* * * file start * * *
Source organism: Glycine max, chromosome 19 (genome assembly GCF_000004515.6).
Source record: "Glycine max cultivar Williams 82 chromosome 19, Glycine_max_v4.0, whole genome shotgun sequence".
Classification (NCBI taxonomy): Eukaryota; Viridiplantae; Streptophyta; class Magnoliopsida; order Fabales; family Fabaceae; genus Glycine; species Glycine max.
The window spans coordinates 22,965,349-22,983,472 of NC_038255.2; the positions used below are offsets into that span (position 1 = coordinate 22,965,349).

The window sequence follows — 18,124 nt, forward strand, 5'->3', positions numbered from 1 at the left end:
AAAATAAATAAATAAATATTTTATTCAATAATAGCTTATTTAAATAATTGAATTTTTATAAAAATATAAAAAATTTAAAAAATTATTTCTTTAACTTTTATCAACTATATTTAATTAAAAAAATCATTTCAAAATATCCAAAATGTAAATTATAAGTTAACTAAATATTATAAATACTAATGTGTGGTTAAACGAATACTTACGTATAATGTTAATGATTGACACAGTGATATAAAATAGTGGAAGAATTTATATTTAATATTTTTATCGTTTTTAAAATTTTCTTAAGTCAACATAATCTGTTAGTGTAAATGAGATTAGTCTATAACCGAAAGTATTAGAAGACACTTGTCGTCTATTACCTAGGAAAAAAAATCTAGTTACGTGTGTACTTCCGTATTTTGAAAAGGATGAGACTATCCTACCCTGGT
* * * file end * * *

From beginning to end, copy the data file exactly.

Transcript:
Source organism: Glycine max, chromosome 19 (genome assembly GCF_000004515.6).
Source record: "Glycine max cultivar Williams 82 chromosome 19, Glycine_max_v4.0, whole genome shotgun sequence".
Classification (NCBI taxonomy): Eukaryota; Viridiplantae; Streptophyta; class Magnoliopsida; order Fabales; family Fabaceae; genus Glycine; species Glycine max.
The window spans coordinates 22,965,349-22,983,472 of NC_038255.2; the positions used below are offsets into that span (position 1 = coordinate 22,965,349).

The window sequence follows — 18,124 nt, forward strand, 5'->3', positions numbered from 1 at the left end:
AAAATAAATAAATAAATATTTTATTCAATAATAGCTTATTTAAATAATTGAATTTTTATAAAAATATAAAAAATTTAAAAAATTATTTCTTTAACTTTTATCAACTATATTTAATTAAAAAAATCATTTCAAAATATCCAAAATGTAAATTATAAGTTAACTAAATATTATAAATACTAATGTGTGGTTAAACGAATACTTACGTATAATGTTAATGATTGACACAGTGATATAAAATAGTGGAAGAATTTATATTTAATATTTTTATCGTTTTTAAAATTTTCTTAAGTCAACATAATCTGTTAGTGTAAATGAGATTAGTCTATAACCGAAAGTATTAGAAGACACTTGTCGTCTATTACCTAGGAAAAAAAATCTAGTTACGTGTGTACTTCCGTATTTTGAAAAGGATGAGACTATCCTACCCTGGT